This article was reported by allAfrica_._
allAfrica reported that a recent interactive workshop showed that stigma prevents HIV-infected teens in Zambia from taking antiretroviral medications because the separate dispensing locations reveal to others that that they have HIV. According to Namuchana Mushabati, program officer for Southern Africa HIV and AIDS Information Dissemination Service (SAfAIDS), youth want HIV drugs to be dispensed at general pharmacy windows to maintain privacy.
HIV infection in Zambian youth implies that they are having unprotected sex outside of marriage, and teens fear stigmatization. "There is perception that HIV can only be contracted by elderly people because it is said that only married people should have sex, so they think that people will start thinking how did they get HIV? That means one was naughty, sleeping around and that is how they got HIV," Mushabati said.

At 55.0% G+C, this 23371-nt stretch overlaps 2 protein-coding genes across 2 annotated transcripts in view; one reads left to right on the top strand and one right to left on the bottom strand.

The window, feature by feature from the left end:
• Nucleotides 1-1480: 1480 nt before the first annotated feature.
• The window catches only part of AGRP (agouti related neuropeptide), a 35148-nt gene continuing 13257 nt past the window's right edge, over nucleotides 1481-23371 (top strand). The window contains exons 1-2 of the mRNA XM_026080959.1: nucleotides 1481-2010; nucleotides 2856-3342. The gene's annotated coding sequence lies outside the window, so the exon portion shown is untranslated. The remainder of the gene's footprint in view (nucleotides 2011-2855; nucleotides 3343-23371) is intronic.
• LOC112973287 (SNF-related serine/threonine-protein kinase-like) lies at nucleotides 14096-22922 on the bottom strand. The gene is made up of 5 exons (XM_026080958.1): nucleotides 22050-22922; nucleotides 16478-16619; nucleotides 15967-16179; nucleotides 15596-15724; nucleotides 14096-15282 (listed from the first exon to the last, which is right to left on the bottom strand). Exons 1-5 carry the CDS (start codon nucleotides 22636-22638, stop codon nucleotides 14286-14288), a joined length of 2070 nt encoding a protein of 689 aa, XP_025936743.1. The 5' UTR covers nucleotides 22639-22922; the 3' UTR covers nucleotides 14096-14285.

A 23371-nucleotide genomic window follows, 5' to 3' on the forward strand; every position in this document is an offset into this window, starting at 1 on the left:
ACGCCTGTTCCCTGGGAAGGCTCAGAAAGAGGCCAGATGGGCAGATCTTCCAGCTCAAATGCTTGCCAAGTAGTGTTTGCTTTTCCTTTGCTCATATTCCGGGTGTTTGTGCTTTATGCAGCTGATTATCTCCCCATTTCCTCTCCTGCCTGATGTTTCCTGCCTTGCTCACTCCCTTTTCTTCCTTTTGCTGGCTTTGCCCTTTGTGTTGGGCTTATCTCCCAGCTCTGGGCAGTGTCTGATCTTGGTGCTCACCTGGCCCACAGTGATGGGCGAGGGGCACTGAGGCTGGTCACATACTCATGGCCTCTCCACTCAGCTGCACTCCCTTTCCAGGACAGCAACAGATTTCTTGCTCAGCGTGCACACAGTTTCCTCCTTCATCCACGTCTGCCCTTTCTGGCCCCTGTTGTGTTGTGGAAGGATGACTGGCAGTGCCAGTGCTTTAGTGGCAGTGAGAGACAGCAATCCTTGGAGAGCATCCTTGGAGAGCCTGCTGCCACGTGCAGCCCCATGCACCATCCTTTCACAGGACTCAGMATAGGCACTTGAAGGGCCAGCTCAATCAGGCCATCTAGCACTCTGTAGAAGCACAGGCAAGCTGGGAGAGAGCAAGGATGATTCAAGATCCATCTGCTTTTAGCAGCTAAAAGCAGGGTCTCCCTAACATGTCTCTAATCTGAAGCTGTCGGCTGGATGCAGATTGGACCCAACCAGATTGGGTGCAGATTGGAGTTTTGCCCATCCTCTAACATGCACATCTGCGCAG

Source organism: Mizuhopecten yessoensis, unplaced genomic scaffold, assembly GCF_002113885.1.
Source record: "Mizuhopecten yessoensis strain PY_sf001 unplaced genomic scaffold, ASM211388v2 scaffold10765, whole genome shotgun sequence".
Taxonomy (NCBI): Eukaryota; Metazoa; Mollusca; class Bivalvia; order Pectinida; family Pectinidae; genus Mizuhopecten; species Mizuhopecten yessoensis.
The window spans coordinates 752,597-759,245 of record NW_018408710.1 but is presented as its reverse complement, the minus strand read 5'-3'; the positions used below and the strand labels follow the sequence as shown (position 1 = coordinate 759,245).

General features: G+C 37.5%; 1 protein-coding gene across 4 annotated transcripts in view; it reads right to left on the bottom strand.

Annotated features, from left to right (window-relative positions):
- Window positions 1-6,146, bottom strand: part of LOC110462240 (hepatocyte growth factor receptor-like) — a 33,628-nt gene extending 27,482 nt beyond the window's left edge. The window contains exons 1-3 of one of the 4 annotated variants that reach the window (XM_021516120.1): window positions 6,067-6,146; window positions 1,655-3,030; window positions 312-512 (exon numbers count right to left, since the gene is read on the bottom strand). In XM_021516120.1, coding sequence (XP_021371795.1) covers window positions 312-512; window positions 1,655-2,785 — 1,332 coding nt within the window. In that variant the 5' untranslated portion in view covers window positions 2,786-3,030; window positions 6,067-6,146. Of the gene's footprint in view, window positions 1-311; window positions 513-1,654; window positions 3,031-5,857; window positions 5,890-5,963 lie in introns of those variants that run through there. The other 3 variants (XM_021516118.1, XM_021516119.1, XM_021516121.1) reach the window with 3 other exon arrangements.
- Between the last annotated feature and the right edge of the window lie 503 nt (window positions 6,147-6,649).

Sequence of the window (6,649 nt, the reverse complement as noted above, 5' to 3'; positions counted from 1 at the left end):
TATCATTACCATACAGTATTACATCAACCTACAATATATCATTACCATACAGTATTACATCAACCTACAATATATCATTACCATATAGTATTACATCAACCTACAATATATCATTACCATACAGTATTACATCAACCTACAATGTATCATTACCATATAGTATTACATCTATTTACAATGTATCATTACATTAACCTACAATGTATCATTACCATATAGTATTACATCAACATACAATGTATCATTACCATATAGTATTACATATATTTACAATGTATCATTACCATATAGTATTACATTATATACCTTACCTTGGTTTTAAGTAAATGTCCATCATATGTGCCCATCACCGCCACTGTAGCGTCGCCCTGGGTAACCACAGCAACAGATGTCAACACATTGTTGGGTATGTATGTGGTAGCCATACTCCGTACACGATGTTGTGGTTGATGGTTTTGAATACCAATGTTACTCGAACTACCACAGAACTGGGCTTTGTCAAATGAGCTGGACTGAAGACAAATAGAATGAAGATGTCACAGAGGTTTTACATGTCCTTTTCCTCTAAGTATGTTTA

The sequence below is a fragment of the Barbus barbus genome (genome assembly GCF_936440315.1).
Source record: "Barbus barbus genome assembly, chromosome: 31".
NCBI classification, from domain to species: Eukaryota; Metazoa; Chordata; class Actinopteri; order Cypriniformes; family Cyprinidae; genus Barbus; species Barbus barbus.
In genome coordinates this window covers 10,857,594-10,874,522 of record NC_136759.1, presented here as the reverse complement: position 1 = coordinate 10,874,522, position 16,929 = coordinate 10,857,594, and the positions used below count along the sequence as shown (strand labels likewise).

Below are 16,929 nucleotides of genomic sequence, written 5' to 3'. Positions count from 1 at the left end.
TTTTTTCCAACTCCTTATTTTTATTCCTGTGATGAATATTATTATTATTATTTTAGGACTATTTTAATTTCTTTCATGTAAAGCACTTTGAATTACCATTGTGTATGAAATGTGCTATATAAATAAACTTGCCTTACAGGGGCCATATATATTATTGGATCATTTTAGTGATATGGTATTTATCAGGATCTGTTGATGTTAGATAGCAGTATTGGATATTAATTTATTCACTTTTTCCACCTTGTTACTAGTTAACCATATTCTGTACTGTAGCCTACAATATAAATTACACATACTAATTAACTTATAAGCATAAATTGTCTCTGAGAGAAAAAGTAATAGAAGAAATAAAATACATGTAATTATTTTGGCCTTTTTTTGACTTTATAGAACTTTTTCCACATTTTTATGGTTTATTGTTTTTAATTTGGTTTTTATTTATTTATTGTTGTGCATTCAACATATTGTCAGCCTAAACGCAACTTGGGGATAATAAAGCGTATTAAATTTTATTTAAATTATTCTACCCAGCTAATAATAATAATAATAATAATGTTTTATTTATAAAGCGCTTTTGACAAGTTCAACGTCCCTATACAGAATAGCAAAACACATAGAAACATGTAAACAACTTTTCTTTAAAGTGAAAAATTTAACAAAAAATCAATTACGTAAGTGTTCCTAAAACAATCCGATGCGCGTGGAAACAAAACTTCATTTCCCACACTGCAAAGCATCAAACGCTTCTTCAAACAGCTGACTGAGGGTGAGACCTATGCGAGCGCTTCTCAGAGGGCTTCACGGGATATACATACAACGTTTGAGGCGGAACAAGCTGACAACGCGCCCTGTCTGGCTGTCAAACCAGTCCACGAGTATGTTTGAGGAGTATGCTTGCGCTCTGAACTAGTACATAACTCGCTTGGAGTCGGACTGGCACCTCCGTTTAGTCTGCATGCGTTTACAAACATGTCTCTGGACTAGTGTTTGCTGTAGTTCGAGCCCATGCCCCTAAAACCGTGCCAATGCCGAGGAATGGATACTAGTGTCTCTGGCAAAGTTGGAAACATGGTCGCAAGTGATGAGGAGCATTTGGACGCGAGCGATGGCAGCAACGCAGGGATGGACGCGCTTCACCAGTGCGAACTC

The workshop also revealed that some parents give their children HIV medication without disclosing their infection, which leaves them ignorant regarding how to handle their illness and can cause anger and resentment. Some youth find out they have HIV when their peers recognize the medication. "Most of them feel parents are being unfair by not disclosing to them their status or not explaining to them about the issue of being born HIV-positive," Mushabati said.
SAfAIDS' Community Dialogue Agenda program, which six Zambian towns have implemented, works to improve parent/youth dialogue about reproductive health, including HIV infection, sex, sexually transmitted infections, and pregnancy. Currently, many Zambian youth get this information from the Internet and their peers.